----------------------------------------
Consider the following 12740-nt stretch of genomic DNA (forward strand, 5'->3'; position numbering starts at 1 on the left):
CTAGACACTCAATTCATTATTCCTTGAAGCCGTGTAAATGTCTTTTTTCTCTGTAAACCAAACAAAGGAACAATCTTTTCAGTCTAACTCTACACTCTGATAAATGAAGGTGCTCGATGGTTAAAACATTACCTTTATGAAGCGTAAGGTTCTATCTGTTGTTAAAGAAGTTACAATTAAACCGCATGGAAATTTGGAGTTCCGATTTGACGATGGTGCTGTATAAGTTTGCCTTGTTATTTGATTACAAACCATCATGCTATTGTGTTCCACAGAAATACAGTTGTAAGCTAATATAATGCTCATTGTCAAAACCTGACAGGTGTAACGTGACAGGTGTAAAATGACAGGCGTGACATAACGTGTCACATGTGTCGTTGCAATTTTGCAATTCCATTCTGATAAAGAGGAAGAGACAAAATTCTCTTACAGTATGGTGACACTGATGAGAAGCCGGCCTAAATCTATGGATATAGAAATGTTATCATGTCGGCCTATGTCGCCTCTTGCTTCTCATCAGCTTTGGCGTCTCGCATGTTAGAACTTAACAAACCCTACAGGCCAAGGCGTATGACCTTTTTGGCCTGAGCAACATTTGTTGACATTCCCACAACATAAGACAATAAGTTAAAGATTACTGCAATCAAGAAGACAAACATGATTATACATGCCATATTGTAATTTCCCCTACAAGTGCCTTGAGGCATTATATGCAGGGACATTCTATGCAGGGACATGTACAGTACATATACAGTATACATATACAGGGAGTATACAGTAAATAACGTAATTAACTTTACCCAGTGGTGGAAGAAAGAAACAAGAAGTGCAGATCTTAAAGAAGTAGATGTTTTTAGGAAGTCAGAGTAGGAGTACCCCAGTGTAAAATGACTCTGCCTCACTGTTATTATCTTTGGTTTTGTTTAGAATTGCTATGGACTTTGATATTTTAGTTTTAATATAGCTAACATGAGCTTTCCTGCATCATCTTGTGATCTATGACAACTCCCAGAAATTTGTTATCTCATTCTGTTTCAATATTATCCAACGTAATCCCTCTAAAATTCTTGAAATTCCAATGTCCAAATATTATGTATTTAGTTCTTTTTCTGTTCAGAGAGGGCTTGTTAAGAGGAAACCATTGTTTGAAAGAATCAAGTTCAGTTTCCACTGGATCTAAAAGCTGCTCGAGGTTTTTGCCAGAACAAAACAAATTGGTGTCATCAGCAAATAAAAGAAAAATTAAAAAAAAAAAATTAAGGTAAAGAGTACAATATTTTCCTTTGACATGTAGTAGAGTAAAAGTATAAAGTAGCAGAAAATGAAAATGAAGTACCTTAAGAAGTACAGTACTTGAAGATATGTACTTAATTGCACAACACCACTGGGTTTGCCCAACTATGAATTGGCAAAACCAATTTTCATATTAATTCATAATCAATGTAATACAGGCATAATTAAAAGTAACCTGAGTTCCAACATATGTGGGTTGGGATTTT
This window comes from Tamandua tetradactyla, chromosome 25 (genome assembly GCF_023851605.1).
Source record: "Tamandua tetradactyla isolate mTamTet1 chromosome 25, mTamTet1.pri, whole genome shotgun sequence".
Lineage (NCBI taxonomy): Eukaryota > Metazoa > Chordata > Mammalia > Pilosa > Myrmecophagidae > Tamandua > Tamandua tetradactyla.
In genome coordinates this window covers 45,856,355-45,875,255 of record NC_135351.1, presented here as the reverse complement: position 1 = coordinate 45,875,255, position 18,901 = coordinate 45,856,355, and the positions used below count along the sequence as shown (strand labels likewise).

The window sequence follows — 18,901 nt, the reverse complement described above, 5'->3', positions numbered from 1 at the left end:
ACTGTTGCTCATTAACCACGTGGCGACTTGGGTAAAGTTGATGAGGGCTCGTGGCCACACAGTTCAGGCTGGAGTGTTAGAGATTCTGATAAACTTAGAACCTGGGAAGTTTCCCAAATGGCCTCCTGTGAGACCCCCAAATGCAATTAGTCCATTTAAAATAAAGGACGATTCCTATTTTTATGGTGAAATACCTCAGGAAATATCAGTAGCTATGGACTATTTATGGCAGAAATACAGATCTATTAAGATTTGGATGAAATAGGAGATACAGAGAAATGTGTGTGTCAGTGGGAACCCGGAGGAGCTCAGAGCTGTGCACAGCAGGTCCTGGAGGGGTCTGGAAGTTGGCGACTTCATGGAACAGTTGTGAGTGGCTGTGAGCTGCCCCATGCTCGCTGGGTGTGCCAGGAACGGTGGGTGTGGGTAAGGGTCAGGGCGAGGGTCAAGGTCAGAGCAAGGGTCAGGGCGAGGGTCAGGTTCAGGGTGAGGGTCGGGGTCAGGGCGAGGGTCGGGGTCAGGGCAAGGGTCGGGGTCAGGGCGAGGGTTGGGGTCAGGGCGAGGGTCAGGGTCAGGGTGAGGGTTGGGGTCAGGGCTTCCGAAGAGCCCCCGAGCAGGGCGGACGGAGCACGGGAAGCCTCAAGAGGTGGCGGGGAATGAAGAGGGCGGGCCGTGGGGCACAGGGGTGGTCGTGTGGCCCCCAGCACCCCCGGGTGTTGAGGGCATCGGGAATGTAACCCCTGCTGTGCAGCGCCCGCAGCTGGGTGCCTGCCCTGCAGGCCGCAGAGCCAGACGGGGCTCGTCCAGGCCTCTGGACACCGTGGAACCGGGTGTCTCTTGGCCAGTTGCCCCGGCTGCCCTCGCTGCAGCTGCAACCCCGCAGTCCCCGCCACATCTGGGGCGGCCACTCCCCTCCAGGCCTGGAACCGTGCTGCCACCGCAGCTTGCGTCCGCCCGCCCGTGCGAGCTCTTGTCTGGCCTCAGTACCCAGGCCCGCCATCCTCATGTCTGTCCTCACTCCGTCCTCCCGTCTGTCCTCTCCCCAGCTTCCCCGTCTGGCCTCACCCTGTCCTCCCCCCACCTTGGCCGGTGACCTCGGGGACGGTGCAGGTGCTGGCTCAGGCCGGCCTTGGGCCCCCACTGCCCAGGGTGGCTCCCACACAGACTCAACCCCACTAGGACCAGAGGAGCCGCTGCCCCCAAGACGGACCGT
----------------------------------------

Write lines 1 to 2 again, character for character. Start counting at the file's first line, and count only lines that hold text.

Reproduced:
Consider the following 12740-nt stretch of genomic DNA (forward strand, 5'->3'; position numbering starts at 1 on the left):
CTAGACACTCAATTCATTATTCCTTGAAGCCGTGTAAATGTCTTTTTTCTCTGTAAACCAAACAAAGGAACAATCTTTTCAGTCTAACTCTACACTCTGATAAATGAAGGTGCTCGATGGTTAAAACATTACCTTTATGAAGCGTAAGGTTCTATCTGTTGTTAAAGAAGTTACAATTAAACCGCATGGAAATTTGGAGTTCCGATTTGACGATGGTGCTGTATAAGTTTGCCTTGTTATTTGATTACAAACCATCATGCTATTGTGTTCCACAGAAATACAGTTGTAAGCTAATATAATGCTCATTGTCAAAACCTGACAGGTGTAACGTGACAGGTGTAAAATGACAGGCGTGACATAACGTGTCACATGTGTCGTTGCAATTTTGCAATTCCATTCTGATAAAGAGGAAGAGACAAAATTCTCTTACAGTATGGTGACACTGATGAGAAGCCGGCCTAAATCTATGGATATAGAAATGTTATCATGTCGGCCTATGTCGCCTCTTGCTTCTCATCAGCTTTGGCGTCTCGCATGTTAGAACTTAACAAACCCTACAGGCCAAGGCGTATGACCTTTTTGGCCTGAGCAACATTTGTTGACATTCCCACAACATAAGACAATAAGTTAAAGATTACTGCAATCAAGAAGACAAACATGATTATACATGCCATATTGTAATTTCCCCTACAAGTGCCTTGAGGCATTATATGCAGGGACATTCTATGCAGGGACATGTACAGTACATATACAGTATACATATACAGGGAGTATACAGTAAATAACGTAATTAACTTTACCCAGTGGTGGAAGAAAGAAACAAGAAGTGCAGATCTTAAAGAAGTAGATGTTTTTAGGAAGTCAGAGTAGGAGTACCCCAGTGTAAAATGACTCTGCCTCACTGTTATTATCTTTGGTTTTGTTTAGAATTGCTATGGACTTTGATATTTTAGTTTTAATATAGCTAACATGAGCTTTCCTGCATCATCTTGTGATCTATGACAACTCCCAGAAATTTGTTATCTCATTCTGTTTCAATATTATCCAACGTAATCCCTCTAAAATTCTTGAAATTCCAATGTCCAAATATTATGTATTTAGTTCTTTTTCTGTTCAGAGAGGGCTTGTTAAGAGGAAACCATTGTTTGAAAGAATCAAGTTCAGTTTCCACTGGATCTAAAAGCTGCTCGAGGTTTTTGCCAGAACAAAACAAATTGGTGTCATCAGCAAATAAAAGAAAAATTAAAAAAAAAAAATTAAGGTAAAGAGTACAATATTTTCCTTTGACATGTAGTAGAGTAAAAGTATAAAGTAGCAGAAAATGAAAATGAAGTACCTTAAGAAGTACAGTACTTGAAGATATGTACTTAATTGCACAACACCACTGGGTTTGCCCAACTATGAATTGGCAAAACCAATTTTCATATTAATTCATAATCAATGTAATACAGGCATAATTAAAAGTAACCTGAGTTCCAACATATGTGGGTTGGGATTTT